Late Sunday night, heavy machinery rolled onto the University of Texas at Austin campus and removed four statues of men involved with the Confederacy from the school's central walkway.
"Confederate monuments have become symbols of modern white supremacy and neo-Nazism," wrote UT Austin President Gregory Fenves in a statement
released at 11 p.m. Sunday night. He said the decision came after watching the "horrific displays of hatred" play out on the University of Virginia campus and in Charlottesville Aug. 12.
The statues removed depict Robert E. Lee, Confederate General Albert Sidney Johnston, Confederate cabinet member John Reagan and former Texas Governor James Stephen Hogg. The first three statues will be placed in the campus' Dolph Briscoe Center for American History, and Hogg's statue will likely be reinstalled somewhere else on campus.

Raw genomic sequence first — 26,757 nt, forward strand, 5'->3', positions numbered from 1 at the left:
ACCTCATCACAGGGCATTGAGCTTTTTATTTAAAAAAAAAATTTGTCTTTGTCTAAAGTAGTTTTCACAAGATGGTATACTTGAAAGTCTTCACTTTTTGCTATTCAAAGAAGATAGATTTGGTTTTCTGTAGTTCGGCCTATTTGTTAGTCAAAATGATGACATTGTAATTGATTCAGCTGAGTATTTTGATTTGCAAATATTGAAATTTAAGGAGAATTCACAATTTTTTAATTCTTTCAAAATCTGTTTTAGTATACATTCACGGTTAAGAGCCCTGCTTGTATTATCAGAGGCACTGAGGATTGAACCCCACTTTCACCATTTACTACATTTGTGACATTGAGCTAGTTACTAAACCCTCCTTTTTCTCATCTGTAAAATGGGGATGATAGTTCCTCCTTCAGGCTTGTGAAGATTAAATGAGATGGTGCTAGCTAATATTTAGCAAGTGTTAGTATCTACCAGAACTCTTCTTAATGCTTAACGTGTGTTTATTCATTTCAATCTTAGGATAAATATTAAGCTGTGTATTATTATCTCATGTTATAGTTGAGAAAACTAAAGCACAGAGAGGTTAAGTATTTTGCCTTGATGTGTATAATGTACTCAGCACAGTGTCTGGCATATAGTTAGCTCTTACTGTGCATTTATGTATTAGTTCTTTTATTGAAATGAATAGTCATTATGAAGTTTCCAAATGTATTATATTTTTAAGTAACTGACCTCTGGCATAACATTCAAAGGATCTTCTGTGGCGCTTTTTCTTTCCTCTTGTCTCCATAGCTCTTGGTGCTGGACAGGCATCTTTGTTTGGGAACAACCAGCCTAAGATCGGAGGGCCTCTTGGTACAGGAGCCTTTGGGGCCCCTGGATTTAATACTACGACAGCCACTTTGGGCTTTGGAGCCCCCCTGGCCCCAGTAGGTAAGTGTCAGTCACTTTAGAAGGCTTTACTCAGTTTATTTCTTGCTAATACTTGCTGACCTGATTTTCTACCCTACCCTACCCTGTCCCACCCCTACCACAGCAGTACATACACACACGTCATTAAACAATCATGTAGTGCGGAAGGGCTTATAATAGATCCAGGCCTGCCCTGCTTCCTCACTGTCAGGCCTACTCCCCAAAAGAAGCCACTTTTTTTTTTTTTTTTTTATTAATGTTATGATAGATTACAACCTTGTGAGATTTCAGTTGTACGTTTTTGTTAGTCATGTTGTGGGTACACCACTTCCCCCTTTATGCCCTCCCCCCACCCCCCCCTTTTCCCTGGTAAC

According to the Associated Press,
less than 30 people, both supporters and opponents of Fenves' decision, congregated Sunday night (and into Saturday morning) to watch the removal. One of those was Mike Lowe, a leader in San Antonio's movement to remove the Confederate monument in Travis Park.
"These monuments represent white supremacy, and black lives haven’t mattered in this county the same as a white man’s matters,” Lowe told the AP.
Fenves has already orchestrated the removal of a Jefferson Davis statue
from campus, shortly after the June 2015 shooting of black churchgoers in Charleston, South Carolina. Davis now rests in the Briscoe Center.
"Erected during the period of Jim Crow laws and segregation, the statues represent the subjugation of African Americans," Fenves wrote Sunday. "That remains true today for white supremacists who use them to symbolize hatred and bigotry."